I've read some concern here about the DC motor bit not being reversible without using a hardware switch. That may one of the reasons I haven't bought one. Well, that and the lack of precision - they just spin. But servo motors are a completely different thing! They are precise, and repeatable. They (generally) don't spin, but rather they move.
So last weekend, while shopping at Fry's I came across a device called a 'Parallax continuous rotation servo motor'. Now that just seemed weird - cause "continuous" and "servo" seem incompatible. None-the-less, I bought the cheaper one, a medium sized motor, with plastic gears and a standard 3 wire cord and connector for about $17.
Now comes the cool part: The connector looked like it would fit in the same socket as the smaller littleBits motor on the servo Bit. So ... I removed the motor from the Bit, and plugged in the Parallax continuous motor. - NOTE: be sure it's plugged in correctly. Looking at the 'front' of the bit (away from the printed name) the signal wire is on the right.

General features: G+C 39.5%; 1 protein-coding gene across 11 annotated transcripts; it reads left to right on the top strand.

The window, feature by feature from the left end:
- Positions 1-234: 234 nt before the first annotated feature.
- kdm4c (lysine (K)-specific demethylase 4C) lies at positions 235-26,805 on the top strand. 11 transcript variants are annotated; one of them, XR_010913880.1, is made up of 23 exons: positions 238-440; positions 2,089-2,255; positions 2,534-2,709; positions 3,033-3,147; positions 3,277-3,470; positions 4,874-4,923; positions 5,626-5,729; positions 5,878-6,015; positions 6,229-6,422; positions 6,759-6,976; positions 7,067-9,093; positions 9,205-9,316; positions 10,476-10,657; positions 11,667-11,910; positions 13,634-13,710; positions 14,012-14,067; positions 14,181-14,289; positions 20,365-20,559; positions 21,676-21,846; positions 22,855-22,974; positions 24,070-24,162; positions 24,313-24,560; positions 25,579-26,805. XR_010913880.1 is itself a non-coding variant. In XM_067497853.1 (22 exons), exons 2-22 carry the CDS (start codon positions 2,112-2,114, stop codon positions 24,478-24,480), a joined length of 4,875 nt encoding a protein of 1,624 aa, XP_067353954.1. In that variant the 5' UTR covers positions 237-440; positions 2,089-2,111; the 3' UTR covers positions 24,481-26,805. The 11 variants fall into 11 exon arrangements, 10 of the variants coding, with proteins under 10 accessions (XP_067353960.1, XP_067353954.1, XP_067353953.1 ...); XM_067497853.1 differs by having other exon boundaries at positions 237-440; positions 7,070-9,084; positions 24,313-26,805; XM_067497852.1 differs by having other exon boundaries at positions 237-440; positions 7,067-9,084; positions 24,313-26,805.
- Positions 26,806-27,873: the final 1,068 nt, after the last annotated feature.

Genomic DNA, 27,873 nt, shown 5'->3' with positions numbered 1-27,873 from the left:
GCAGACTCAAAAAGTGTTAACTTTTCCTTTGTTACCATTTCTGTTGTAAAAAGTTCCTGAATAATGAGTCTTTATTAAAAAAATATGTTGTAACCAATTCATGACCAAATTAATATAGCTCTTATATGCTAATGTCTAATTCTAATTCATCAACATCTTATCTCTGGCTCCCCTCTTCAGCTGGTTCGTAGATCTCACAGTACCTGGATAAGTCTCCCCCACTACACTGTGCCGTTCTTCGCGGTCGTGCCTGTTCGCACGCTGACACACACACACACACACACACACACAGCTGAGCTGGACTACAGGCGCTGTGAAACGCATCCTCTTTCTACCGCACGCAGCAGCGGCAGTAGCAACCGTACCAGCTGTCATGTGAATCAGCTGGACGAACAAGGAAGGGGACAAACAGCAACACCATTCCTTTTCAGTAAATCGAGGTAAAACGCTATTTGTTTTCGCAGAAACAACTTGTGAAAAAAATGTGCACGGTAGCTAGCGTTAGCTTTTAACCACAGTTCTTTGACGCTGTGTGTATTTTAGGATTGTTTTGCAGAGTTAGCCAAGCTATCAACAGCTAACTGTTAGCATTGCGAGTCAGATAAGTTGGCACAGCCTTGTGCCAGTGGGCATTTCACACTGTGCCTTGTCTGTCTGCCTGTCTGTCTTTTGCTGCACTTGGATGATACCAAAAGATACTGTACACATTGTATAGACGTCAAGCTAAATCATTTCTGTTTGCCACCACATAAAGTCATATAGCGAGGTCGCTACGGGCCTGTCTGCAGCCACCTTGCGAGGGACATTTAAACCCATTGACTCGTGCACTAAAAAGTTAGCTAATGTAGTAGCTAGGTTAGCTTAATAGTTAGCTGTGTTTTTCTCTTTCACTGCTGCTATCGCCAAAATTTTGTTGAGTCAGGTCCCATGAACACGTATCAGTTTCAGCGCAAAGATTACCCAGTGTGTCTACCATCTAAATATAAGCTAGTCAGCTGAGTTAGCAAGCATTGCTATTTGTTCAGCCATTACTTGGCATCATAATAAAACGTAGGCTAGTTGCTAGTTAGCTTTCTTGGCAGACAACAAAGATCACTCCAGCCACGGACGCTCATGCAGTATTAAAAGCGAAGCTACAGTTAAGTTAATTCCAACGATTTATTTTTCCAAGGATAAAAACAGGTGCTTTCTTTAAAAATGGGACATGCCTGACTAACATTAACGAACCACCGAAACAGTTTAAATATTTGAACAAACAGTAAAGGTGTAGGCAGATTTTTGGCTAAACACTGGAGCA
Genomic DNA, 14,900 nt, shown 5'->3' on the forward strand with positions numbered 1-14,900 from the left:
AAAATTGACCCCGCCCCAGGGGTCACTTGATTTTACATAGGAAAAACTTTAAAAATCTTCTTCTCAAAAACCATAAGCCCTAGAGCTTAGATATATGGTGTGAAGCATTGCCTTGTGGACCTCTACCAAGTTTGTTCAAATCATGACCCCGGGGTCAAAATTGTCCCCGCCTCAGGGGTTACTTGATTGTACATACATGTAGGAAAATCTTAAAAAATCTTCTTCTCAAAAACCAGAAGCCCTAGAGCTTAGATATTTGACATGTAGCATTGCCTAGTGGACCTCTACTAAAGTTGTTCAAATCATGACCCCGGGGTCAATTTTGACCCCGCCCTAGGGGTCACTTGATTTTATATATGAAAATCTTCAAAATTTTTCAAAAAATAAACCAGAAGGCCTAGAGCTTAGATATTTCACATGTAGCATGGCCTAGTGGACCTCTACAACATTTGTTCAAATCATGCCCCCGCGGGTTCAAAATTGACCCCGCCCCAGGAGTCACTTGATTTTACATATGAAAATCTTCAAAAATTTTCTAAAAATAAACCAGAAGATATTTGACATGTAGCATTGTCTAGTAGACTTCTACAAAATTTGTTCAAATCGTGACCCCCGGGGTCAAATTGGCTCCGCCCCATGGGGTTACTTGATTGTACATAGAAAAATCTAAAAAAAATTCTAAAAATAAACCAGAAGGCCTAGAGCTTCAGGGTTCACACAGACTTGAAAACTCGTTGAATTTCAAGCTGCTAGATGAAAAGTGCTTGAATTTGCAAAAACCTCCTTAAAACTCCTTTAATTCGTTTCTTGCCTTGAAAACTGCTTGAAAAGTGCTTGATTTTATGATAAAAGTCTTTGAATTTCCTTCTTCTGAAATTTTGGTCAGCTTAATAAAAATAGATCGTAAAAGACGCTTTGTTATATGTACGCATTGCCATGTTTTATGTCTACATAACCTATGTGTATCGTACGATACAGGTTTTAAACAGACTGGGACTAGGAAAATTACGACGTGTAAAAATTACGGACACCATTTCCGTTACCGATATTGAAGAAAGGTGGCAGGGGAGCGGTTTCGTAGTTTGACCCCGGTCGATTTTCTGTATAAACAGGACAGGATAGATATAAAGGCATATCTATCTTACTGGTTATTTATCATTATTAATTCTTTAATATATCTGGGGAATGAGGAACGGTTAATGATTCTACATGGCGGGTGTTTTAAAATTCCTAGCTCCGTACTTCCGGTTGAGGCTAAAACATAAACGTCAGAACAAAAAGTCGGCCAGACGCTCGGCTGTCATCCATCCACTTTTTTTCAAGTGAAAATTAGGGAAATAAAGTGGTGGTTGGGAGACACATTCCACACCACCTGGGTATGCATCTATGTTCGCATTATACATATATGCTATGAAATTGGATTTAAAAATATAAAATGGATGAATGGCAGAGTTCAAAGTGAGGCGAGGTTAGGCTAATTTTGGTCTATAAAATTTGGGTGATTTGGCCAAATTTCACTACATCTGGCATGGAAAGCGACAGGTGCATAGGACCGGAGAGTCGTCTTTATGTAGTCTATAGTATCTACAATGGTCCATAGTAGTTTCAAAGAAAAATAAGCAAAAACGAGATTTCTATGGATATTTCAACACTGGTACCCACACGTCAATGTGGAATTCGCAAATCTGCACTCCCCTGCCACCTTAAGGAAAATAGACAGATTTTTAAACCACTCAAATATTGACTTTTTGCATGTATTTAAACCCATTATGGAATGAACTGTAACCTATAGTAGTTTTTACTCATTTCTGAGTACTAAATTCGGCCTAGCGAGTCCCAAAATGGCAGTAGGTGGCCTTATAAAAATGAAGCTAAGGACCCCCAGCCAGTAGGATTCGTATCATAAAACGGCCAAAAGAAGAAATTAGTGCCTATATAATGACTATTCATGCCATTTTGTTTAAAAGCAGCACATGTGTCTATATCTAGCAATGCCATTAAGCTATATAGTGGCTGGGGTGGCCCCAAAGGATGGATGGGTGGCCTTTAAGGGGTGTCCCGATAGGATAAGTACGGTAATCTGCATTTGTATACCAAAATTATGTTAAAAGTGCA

In a simple circuit with a slide dimmer, and it worked! It spun around and around - not to fast, but no slowpoke either. AND when the input voltage was reduced with the slide dimmer, it slowed, stopped at about the midway point, then reversed and spun backward as the voltage was further decreased!
In short, this motor turned my servo Bit into a reversible DC motor Bit! here is a movie to demonstrate:
Ok, so one of my concerns was that this larger motor would draw way too much current, so I tested the current draw using a proto module and a milliammeter. It required about 100mA regardless of the direction or speed. It used about 20mA when at rest. In contrast the standard servo uses about 20mA at rest, and 85mA when moving, so the new motor does use about 18% more power. And this may indeed have an effect on the overall circuitry. But for now, it's my new reversible motor!